- Settlement of Class Action Approved Despite Multiple Client Conflicts
- June 25, 2009
- Law Firm: Hinshaw & Culbertson LLP - Chicago Office
Rodriguez v. West Publishing Corp., 563 F.3d 948 (9th Cir. 2009)
The Ninth Circuit approved a class action settlement despite conflicts between the class and most of the class representatives because some of the representatives were not conflicted.
This class action antitrust suit against West Publishing Corp. (“West”) involved seven class representatives. Five of the seven had incentive agreements with class counsel that were negotiated up front. These agreements created a conflict of interest between these representatives and the class because it created a different risk/reward balance for each group. According to the Ninth Circuit, such awards are to be given at the discretion of the court, not built into the fee agreement. The remaining two class representatives were not conflicted, however, and had separate counsel.
The case settled. When the settlement agreement was presented to the district court for approval, the district court denied the incentive awards for the class representatives but approved the settlement. Several objectors to the settlement then appealed.
The Ninth Circuit affirmed the district court. The issue was whether the conflict of interest between class representatives and the class amounted to inadequate representation of the class. The Ninth Circuit’s holding was based on a fact-specific inquiry. The main fact suggesting adequate representation was the absence of conflicts for the two class representatives who did not have incentives and their independent counsel. Also important for the court was the fact that, according to the mediator of the settlement, class counsel vigorously prosecuted the case. The Ninth Circuit also held that the settlement notice sent to the class for approval was not fatally defective for failing to adequately disclose the conflict. The notice disclosed the settlement awards for the class representatives, thus putting class members on notice of a possible conflict.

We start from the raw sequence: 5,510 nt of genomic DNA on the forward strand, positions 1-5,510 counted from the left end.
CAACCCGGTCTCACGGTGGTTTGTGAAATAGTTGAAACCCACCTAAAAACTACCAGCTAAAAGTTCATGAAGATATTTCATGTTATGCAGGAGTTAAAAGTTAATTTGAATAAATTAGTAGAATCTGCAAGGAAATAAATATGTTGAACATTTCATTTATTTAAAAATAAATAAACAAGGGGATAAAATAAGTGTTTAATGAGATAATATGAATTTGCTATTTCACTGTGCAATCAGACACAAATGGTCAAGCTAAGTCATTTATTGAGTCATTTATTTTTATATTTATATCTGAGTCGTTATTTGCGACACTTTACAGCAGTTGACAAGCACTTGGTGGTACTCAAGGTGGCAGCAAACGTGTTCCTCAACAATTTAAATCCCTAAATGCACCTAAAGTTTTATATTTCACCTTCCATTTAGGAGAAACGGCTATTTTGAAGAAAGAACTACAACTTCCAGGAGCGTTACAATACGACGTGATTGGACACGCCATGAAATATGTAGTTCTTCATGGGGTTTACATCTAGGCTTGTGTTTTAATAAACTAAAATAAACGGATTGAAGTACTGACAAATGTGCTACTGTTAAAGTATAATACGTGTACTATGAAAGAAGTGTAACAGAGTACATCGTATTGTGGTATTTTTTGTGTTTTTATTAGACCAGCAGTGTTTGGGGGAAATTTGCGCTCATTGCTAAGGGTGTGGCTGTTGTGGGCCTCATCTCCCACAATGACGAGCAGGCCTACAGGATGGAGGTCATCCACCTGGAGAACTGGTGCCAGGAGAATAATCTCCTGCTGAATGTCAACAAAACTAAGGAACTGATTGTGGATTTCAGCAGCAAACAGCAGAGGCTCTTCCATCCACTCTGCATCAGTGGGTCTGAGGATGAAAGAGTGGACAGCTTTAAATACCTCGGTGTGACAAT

Nonetheless, the Ninth Circuit reversed the district court’s ruling on attorney fees. The district court had rejected the objectors’ request for fees on the ground that they did not add anything to the court’s decision to deny the representatives’ incentive awards. According to the Ninth Circuit, this holding was clearly erroneous because, prior to the objectors’ intervention, the district court had not been focused on the incentive agreements. The Ninth Circuit therefore remanded the case for reconsideration of the extent to which the objectors benefitted the class, and directed the district court to award attorney fees accordingly.
Significance of Opinion
This opinion highlights some of the difficulties that can arise from class action conflicts. Although one could contend that the court split hairs by discounting conflicts so long as some of the class representatives are not conflicted, the fact-specific nature of the court’s inquiry leaves future courts with considerable flexibility.